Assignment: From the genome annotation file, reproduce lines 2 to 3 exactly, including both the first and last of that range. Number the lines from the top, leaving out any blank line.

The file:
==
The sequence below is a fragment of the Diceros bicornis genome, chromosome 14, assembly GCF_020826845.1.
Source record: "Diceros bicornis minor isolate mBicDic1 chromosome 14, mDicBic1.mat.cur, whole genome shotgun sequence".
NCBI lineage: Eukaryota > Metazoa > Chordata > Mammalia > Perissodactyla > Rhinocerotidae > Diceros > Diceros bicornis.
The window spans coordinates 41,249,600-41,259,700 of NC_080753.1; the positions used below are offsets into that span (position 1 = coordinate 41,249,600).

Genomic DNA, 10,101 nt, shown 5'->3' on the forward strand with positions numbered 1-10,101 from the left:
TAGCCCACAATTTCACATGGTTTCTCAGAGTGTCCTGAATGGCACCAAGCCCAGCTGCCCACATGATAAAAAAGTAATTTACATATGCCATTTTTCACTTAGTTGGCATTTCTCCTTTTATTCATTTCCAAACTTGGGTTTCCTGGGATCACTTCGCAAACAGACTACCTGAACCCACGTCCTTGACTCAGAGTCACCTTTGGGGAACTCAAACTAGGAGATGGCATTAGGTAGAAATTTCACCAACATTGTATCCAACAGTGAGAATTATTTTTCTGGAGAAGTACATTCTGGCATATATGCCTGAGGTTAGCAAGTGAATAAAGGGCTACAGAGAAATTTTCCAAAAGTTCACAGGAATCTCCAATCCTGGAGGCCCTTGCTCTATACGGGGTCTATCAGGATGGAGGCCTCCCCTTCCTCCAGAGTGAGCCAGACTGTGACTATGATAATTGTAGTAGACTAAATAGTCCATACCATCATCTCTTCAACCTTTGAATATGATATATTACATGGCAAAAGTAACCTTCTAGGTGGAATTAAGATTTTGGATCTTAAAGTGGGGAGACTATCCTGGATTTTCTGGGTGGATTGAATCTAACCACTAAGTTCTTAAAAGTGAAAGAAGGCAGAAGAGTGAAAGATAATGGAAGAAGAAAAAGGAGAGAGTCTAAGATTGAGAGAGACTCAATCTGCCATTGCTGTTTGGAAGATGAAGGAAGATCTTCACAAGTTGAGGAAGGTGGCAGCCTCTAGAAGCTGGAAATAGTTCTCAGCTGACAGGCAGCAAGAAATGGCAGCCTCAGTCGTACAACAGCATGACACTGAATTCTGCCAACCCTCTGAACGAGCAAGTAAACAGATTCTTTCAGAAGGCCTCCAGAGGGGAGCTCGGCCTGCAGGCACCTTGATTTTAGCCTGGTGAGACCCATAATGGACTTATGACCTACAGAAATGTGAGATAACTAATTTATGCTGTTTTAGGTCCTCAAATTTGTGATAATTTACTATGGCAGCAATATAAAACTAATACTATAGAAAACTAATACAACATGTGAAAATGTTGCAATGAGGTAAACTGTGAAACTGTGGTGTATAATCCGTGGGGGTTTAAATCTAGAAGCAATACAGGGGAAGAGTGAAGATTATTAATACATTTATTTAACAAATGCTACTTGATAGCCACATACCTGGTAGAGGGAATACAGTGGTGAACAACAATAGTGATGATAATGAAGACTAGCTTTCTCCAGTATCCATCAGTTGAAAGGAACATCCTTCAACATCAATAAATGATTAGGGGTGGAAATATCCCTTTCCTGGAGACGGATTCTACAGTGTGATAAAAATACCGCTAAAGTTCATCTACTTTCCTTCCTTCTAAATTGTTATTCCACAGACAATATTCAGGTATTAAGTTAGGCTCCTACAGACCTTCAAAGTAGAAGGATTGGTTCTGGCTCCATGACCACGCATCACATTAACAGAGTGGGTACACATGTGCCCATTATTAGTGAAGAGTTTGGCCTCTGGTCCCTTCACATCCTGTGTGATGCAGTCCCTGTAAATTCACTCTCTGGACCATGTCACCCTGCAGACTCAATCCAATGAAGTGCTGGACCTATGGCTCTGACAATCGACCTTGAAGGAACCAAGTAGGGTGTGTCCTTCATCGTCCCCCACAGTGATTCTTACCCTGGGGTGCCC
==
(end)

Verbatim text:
Source record: "Diceros bicornis minor isolate mBicDic1 chromosome 14, mDicBic1.mat.cur, whole genome shotgun sequence".
NCBI lineage: Eukaryota > Metazoa > Chordata > Mammalia > Perissodactyla > Rhinocerotidae > Diceros > Diceros bicornis.